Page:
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Reviews > Shows

Published: 2001/05/21
by Bill Kuntz

Karl Denson’s Tiny Universe at Jazz Fest 5/4

Karl Denson’s Tiny Universe was one of the hottest tickets at Jazz Fest this
year,
selling out three of his five shows in New Orleans.
My journey into this Tiny Universe began at the Howlin' Wolf on Friday
evening with Mike Clark’s Prescription Renewal featuring Robert
Walters (Greyboy Allstars, 20th Congress) on keyboards, Mike Clark (Herbie
Hancock, Head Hunters) on drums, George Porter (Meters) on bass, Karl
Denson (Greyboy Allstars, KDTU) on sax, Brian Jordan (KDTU) guitar.
The set began with a great groove that allowed each artist to showcase his
talents. The entire band allowed each other to take several solos during
the first set, and with their talents showcased, George Porter began to sing
the classic "Waiting For My Ya Ya". The band was all smiles as they looked
into the dancing crowd that was singing the lyrics to the song.

The highlight of the five song first set was the solos each member took. To see
these five funk masters laying it down on the stage was simply amazing.
The second set began with a great version "Get Out My Life", that
segue into another jam before the band laid down this heavy Blues number.
Second set found Brian Jordan missing from guitar, but this great Blues
guitarist from Chicago was lending his guitar and vocal talents. After a few
more bars of the blues the band went into "Chameleon." A familiar tune to
most of the crowd, everyone was shakin' as the Howlin' Wolf had become
packed with Funky Music lovers. The show billed as the Funk Summit was no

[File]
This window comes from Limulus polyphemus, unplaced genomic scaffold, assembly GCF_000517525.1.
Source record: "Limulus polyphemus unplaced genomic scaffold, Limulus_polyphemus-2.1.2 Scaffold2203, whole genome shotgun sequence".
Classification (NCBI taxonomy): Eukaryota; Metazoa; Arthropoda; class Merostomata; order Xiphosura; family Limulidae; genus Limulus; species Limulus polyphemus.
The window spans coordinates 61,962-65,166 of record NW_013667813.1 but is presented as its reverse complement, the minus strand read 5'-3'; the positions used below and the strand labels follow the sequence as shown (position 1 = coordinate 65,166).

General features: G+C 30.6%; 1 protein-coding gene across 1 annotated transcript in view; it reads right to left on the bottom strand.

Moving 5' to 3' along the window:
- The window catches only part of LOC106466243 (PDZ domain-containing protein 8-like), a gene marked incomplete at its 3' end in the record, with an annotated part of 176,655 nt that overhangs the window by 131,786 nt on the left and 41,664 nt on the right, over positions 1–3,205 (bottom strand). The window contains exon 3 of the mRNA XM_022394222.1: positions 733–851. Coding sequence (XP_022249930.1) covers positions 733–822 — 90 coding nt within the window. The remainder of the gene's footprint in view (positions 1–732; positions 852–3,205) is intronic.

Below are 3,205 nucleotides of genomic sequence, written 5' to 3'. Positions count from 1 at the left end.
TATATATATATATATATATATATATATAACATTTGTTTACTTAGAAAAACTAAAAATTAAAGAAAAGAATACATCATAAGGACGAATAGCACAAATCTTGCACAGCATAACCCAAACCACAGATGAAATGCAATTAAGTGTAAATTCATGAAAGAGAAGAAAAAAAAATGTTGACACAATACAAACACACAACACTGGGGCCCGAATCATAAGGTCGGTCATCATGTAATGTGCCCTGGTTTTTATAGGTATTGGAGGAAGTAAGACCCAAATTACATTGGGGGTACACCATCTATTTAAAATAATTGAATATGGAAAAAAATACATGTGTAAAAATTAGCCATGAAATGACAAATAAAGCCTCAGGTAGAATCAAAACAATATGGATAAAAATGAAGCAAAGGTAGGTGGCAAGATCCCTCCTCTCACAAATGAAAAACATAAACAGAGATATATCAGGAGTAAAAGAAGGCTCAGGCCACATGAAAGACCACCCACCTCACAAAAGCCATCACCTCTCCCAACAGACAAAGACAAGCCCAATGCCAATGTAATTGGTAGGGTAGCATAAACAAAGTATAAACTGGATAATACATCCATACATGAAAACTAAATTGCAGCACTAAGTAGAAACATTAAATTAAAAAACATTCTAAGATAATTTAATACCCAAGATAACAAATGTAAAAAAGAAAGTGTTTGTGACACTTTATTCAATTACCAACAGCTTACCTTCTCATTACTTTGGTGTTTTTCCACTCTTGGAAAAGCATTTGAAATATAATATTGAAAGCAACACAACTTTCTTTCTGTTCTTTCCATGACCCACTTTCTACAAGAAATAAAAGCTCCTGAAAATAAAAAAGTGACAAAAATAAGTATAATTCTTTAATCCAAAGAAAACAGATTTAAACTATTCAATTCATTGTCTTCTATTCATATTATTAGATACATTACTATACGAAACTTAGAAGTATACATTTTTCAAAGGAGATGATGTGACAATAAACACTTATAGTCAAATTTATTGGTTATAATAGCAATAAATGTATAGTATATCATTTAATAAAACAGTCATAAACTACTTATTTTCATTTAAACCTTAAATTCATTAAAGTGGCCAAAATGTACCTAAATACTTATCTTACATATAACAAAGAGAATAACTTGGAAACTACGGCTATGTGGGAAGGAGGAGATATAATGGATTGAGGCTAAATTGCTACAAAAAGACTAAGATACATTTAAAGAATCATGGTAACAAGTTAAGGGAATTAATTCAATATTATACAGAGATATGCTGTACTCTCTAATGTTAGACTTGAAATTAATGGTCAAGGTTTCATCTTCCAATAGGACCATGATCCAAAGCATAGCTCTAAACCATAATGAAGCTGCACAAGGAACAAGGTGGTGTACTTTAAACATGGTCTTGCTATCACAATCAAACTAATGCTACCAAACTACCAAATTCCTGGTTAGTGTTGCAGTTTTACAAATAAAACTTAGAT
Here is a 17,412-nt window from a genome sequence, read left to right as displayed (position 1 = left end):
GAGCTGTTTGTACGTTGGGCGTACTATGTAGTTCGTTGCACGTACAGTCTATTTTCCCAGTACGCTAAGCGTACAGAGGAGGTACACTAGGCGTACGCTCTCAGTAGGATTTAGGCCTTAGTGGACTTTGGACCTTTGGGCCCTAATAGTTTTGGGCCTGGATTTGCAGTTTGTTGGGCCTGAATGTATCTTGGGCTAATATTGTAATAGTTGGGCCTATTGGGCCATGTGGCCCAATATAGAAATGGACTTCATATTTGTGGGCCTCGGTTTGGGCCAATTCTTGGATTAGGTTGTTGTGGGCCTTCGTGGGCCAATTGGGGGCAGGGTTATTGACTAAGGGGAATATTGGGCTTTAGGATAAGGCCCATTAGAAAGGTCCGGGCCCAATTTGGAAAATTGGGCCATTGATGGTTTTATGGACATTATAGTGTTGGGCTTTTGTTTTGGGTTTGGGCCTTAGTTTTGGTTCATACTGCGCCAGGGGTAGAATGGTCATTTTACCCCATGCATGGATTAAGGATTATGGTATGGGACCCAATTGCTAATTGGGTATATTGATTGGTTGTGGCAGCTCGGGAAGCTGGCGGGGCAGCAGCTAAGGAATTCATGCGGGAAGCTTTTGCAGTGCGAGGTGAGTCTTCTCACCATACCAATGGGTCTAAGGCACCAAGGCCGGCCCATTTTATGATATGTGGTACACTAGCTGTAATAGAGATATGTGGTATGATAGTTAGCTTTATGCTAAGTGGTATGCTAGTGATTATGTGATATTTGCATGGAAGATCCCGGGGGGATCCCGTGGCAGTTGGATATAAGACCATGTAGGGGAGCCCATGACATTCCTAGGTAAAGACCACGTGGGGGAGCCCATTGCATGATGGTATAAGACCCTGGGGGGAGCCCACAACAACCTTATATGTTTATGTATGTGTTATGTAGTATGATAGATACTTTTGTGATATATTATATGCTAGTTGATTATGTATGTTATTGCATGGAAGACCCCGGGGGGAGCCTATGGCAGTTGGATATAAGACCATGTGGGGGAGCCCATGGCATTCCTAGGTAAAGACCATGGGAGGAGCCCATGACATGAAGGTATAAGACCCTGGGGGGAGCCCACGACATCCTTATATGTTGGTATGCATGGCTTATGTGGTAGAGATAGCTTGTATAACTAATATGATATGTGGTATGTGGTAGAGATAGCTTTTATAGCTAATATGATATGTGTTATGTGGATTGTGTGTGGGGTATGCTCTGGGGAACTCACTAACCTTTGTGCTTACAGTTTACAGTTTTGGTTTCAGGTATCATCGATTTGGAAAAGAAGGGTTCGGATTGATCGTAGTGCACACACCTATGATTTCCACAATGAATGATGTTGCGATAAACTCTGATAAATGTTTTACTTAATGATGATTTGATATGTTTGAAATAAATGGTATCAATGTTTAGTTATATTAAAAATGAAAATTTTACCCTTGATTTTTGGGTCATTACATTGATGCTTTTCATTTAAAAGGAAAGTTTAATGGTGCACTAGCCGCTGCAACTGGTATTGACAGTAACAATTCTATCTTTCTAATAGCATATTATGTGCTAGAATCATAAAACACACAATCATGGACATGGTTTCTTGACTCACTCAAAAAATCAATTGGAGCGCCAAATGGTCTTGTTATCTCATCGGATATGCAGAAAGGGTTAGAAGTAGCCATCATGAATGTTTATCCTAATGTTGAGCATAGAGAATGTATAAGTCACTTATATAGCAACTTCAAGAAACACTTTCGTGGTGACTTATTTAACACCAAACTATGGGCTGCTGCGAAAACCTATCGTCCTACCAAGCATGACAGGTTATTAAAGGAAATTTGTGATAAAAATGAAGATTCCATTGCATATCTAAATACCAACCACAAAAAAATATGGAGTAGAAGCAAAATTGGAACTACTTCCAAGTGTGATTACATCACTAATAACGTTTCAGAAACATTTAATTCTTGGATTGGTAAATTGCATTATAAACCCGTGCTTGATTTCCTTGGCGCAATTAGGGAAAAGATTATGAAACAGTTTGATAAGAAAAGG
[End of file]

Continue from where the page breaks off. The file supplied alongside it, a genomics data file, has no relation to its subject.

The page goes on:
let down. I could have listened to these guys play all night long. Though
they all play in different bands, it seemed as if these guys had played
together for a lifetime. The styles, the solos, the energy, it was all
there. Wanting decent seats at the House of Blues, we slipped out early to
make the KDTU show that was to follow.

Filling the House of Blues to capacity, we were packed in like sardines.
Once the band took the stage, it didn't matter as this sea of people was
grooving to the funky beat. KDTU started the night off with "Make It A
Cosmopolitan" followed by "The Bridge". The new tune "Walt's First Trip," a
horn driven funk jam, was next on the list followed by a funk rendition of
Jimmy Hendrix's "Spanish Castle Magic" that had the crowd screaming for
more. Karl's sax turned into Jimmy's guitar and I swear I saw sparks coming
from that brass. Brian Jordan's fingers running up and down the fret of his
guitar was filling the air with Hendrix's sounds.
Once the crowd came to their senses, "Satsified," a funky dance tune that
in my opinion could get some good radio play, was played followed by "Inner
Crisis." This song featured the raw talents of sax man Andy Cleaves who
traded licks with Karl himself. Out of Inner Crisis, Karl took a mean flute
solo that segued into "Fallin'," also known as the Bar-B-Q song. Always
dedicated to the ladies, the crowd was shaking the balcony at the House of
Blues. "Fallin'" had a nice saxophone solo that continued into the New
Orleans classic "When The Saints Come Marching In" with Ari from Cabaret
Diosa on Baritone Sax. This added some nice NOLA flava to the Funk sounds
of the Tiny Universe. "Fallin’" was followed by another jam before the band